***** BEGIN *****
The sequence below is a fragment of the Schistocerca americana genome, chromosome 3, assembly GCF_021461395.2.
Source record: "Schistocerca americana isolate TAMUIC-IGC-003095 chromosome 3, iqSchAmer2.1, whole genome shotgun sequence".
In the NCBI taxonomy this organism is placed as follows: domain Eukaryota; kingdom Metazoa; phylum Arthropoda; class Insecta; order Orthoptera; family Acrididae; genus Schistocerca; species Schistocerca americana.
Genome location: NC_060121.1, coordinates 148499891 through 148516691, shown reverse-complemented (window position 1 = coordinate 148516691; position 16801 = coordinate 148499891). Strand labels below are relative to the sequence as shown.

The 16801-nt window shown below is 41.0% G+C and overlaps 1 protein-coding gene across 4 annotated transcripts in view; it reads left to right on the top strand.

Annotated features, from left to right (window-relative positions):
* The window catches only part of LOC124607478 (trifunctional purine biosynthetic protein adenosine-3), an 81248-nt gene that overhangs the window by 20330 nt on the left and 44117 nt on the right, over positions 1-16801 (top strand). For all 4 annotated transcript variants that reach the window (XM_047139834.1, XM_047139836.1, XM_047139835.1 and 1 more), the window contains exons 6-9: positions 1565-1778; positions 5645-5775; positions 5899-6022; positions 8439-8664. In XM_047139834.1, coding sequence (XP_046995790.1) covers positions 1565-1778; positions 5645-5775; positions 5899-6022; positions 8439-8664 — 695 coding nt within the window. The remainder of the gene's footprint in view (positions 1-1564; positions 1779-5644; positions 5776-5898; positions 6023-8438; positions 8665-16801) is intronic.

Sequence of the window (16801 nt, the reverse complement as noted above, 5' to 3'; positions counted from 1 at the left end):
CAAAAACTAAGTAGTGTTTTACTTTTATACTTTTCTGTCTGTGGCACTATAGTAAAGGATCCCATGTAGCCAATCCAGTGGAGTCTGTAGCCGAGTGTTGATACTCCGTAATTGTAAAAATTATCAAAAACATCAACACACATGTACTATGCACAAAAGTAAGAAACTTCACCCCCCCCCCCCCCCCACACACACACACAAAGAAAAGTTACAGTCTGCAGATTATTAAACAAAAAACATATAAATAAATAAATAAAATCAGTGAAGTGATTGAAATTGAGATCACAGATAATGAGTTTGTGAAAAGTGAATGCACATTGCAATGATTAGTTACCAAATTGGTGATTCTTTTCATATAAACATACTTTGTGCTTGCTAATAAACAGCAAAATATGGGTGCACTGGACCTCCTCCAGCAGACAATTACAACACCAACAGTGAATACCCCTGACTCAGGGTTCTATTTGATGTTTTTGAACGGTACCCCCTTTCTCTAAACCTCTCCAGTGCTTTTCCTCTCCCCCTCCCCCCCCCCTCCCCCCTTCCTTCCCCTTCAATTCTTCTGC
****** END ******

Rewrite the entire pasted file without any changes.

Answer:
The sequence below is a fragment of the Schistocerca americana genome, chromosome 3, assembly GCF_021461395.2.
Source record: "Schistocerca americana isolate TAMUIC-IGC-003095 chromosome 3, iqSchAmer2.1, whole genome shotgun sequence".
In the NCBI taxonomy this organism is placed as follows: domain Eukaryota; kingdom Metazoa; phylum Arthropoda; class Insecta; order Orthoptera; family Acrididae; genus Schistocerca; species Schistocerca americana.
Genome location: NC_060121.1, coordinates 148499891 through 148516691, shown reverse-complemented (window position 1 = coordinate 148516691; position 16801 = coordinate 148499891). Strand labels below are relative to the sequence as shown.

The 16801-nt window shown below is 41.0% G+C and overlaps 1 protein-coding gene across 4 annotated transcripts in view; it reads left to right on the top strand.

Annotated features, from left to right (window-relative positions):
* The window catches only part of LOC124607478 (trifunctional purine biosynthetic protein adenosine-3), an 81248-nt gene that overhangs the window by 20330 nt on the left and 44117 nt on the right, over positions 1-16801 (top strand). For all 4 annotated transcript variants that reach the window (XM_047139834.1, XM_047139836.1, XM_047139835.1 and 1 more), the window contains exons 6-9: positions 1565-1778; positions 5645-5775; positions 5899-6022; positions 8439-8664. In XM_047139834.1, coding sequence (XP_046995790.1) covers positions 1565-1778; positions 5645-5775; positions 5899-6022; positions 8439-8664 — 695 coding nt within the window. The remainder of the gene's footprint in view (positions 1-1564; positions 1779-5644; positions 5776-5898; positions 6023-8438; positions 8665-16801) is intronic.

Sequence of the window (16801 nt, the reverse complement as noted above, 5' to 3'; positions counted from 1 at the left end):
CAAAAACTAAGTAGTGTTTTACTTTTATACTTTTCTGTCTGTGGCACTATAGTAAAGGATCCCATGTAGCCAATCCAGTGGAGTCTGTAGCCGAGTGTTGATACTCCGTAATTGTAAAAATTATCAAAAACATCAACACACATGTACTATGCACAAAAGTAAGAAACTTCACCCCCCCCCCCCCCCCACACACACACACAAAGAAAAGTTACAGTCTGCAGATTATTAAACAAAAAACATATAAATAAATAAATAAAATCAGTGAAGTGATTGAAATTGAGATCACAGATAATGAGTTTGTGAAAAGTGAATGCACATTGCAATGATTAGTTACCAAATTGGTGATTCTTTTCATATAAACATACTTTGTGCTTGCTAATAAACAGCAAAATATGGGTGCACTGGACCTCCTCCAGCAGACAATTACAACACCAACAGTGAATACCCCTGACTCAGGGTTCTATTTGATGTTTTTGAACGGTACCCCCTTTCTCTAAACCTCTCCAGTGCTTTTCCTCTCCCCCTCCCCCCCCCCTCCCCCCTTCCTTCCCCTTCAATTCTTCTGC